Today (November 11), Indian Navy Ship Tabar on piracy patrol in the Gulf of Aden has successfully prevented a piracy attack on M V Jag Arnav of Great Eastern Shipping Company.
Some of the interesting features of the operation are:
- When M V Jag Arnav, 38,265-tonne dry bulk carrier was about 60 nautical miles off east of Aden, noticed (around 1030 hours local time) pirates armed with automatic weapons approaching the vessel on speed boats. The vessel raised an alarm.
- INS Tabar some 25 nautical miles away from the merchant vessel immediately launched an armed helicopter with marine commandos to intervene and prevent the pirates from boarding and hijacking the merchant vessel.
- The attempt by the pirates to hijack the vessel was successfully foiled by marine commandos of INS Tabar. There after INS Tabar moved closer to the vessel to escort her safely.
- INS Tabar, the third Talwar class Frigate of Indian Navy was built in Baltic Shipyard in St. Petersburg and was commissioned at Baitiysk (Kaliningrad) on April 19, 2004.
- Here are some details on M V Jag Arnav from Great Eastern Shipping Company.
- Whether INS Tabar did something more like Danish warship Absalon is not available.
Here is a photograph of INS Tabar
Here is an interesting video clip of Jackstay between INS Tabar and INS Trishul during family day.
Well done INS Tabar.
Posts in MarineBuzz on this day a year before:
Update: November 11
It is coming to light that the Saudi flagged MV NCC Thihama was also under piracy threat around the same time and INS Tabar’s timely action has saved Saudi vessel also from pirates. Read more from DDI News.
Update: November 14
Amazing photographs of INS Tabar escorting MV Jag Arnav are at Live Fist.
On the evening of November 18, about 285 nautical miles south west of Salalah (Oman), INS Tabar noticed a pirate vessel similar to the ‘Mother Ship’ of Somali pirates with two speed boats in tow. When INS Tabar closed in and asked the vessel to stop for investigation, the pirates with guns and Rocket Propelled Grenade launchers threatened to blow up INS Tabar and started firing on INS Tabar.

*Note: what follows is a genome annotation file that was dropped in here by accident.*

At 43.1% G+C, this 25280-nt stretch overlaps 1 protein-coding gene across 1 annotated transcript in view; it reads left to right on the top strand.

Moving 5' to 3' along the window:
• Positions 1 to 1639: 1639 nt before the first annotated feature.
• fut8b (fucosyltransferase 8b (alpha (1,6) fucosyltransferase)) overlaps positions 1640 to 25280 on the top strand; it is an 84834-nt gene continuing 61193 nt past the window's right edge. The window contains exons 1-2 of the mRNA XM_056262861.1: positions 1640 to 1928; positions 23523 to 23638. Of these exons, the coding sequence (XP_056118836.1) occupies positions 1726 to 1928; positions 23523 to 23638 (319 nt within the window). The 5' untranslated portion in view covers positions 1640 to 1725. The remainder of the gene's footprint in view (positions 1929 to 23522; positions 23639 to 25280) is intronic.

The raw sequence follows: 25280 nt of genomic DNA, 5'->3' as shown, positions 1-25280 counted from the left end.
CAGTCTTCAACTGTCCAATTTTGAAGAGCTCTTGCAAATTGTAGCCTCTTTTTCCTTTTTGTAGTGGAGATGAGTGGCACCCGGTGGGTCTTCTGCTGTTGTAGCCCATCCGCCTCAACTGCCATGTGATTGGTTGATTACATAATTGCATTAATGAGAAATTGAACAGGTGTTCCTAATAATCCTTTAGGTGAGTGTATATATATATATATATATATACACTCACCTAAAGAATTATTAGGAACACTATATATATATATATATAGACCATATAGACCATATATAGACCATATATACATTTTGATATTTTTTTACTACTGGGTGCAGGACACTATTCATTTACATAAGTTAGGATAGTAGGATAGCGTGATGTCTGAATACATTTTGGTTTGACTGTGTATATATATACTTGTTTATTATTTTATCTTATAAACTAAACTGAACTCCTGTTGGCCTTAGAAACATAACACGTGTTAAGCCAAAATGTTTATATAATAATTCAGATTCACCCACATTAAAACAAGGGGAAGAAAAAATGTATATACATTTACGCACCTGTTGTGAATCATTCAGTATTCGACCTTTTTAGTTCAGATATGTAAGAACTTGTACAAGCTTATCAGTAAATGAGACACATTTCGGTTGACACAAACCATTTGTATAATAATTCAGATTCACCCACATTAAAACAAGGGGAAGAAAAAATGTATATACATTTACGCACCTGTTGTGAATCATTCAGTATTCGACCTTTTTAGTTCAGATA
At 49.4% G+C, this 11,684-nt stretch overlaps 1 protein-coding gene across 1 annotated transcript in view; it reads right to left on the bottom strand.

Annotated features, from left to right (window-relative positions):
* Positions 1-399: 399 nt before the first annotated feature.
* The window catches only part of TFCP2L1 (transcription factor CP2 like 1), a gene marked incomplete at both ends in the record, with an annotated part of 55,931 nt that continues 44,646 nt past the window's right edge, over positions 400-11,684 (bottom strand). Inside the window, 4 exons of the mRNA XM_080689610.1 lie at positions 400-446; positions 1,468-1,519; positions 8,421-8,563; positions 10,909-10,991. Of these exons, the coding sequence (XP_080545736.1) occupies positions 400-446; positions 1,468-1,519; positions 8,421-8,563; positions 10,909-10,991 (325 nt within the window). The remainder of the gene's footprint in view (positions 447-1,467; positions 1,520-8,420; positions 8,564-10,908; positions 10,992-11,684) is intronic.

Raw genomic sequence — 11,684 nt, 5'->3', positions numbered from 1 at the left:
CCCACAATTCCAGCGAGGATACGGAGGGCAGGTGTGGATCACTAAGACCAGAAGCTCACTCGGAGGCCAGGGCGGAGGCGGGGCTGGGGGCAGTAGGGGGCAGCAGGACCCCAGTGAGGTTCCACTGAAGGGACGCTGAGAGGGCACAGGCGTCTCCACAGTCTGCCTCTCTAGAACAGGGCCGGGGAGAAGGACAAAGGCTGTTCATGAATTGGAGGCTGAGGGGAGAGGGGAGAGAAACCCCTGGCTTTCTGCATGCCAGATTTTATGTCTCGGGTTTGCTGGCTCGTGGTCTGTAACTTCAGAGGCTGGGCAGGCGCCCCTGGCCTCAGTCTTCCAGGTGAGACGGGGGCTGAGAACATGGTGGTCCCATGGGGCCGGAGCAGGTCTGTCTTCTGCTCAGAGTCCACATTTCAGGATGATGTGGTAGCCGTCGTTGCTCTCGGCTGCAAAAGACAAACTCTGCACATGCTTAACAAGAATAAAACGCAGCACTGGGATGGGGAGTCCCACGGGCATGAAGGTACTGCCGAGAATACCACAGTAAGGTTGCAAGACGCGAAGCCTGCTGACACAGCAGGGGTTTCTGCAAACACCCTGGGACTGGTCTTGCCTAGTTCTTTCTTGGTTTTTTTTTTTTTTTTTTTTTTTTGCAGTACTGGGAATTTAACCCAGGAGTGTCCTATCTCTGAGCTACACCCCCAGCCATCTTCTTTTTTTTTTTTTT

INS Tabar returned fire in self defence and fire broke out on the pirate vessel and explosions were heard, possibly due to exploding ammunition that was stored on the pirate vessel. Subsequently the ‘Mother Ship’ sank. Same time, the two speed boats on tow tried to escape. INS Tabar chased the first boat and later it was found to be abandoned. The second boat escaped into darkness.
Update: November 20
Indian Navy is planning to deploy a Dornier maritime reconnaissance aircraft to identify Somali pirates in Gulf of Aden. The aircraft may be stationed in Djibouti on the Horn of Africa, where the French have a huge military base. The armed aircraft will add muscle to the operations of the stealth frigate INS Tabar and act as a major force multiplier. Read more from Indian Express.
Here is an interesting graphics of INS Tabar from The Times of India.
Further, International Maritime Bureau’s piracy reporting center in Kuala Lumpur, Malaysia appreciates INS Tabar on sinking of Somali pirates ‘mother ship’. Read more from Shanghai Daily.
Update: November 21
The Indian Navy has now been authorized for “hot pursuit” of pirates into Somalian waters. Also a Delhi class destroyer is expected to join INS Tabar very soon in Gulf of Aden. Read more from Hindustan Times.
Update: November 22
On November 21, National Shipping Board, an apex advisory body to India’s Ministry of Shipping, has sought a more proactive piracy patrolling by the Indian Navy in the Gulf of Aden. Here is an interesting video clip from Videos from India.
Update: November 25
Here are some amazing photographs from Live Fist of INS Tabar’s firing and sinking of Somali pirates ‘Mother Ship’. INS Tabar is commanded by Captain Pradyut K Banerjee.
Update: November 26
Now there is a twist to INS Tabar’s attack on Somali pirates mother ship. A Thai ship-owner on November 25, has complained that one of his fishing trawlers was missing along with 14 sailors. He claimed it was his ship that Indian Navy’s INS Tabar sunk last week as a suspected pirate ship. Read more from The Times of India.
The International Maritime Bureau’s piracy reporting center in Kuala Lumpur is also of the opinion that the vessel sunk by INS Tabar was a Thai fishing trawler. Read more from The Seattle Times.
Update: December 03
Here is Indian Navy press release with photographs on INS Tabar foiling pirate attack on MV Jag Arnav.
Here is Indian Navy press release with photographs on INS Tabar sinking pirate ‘mother vessel’
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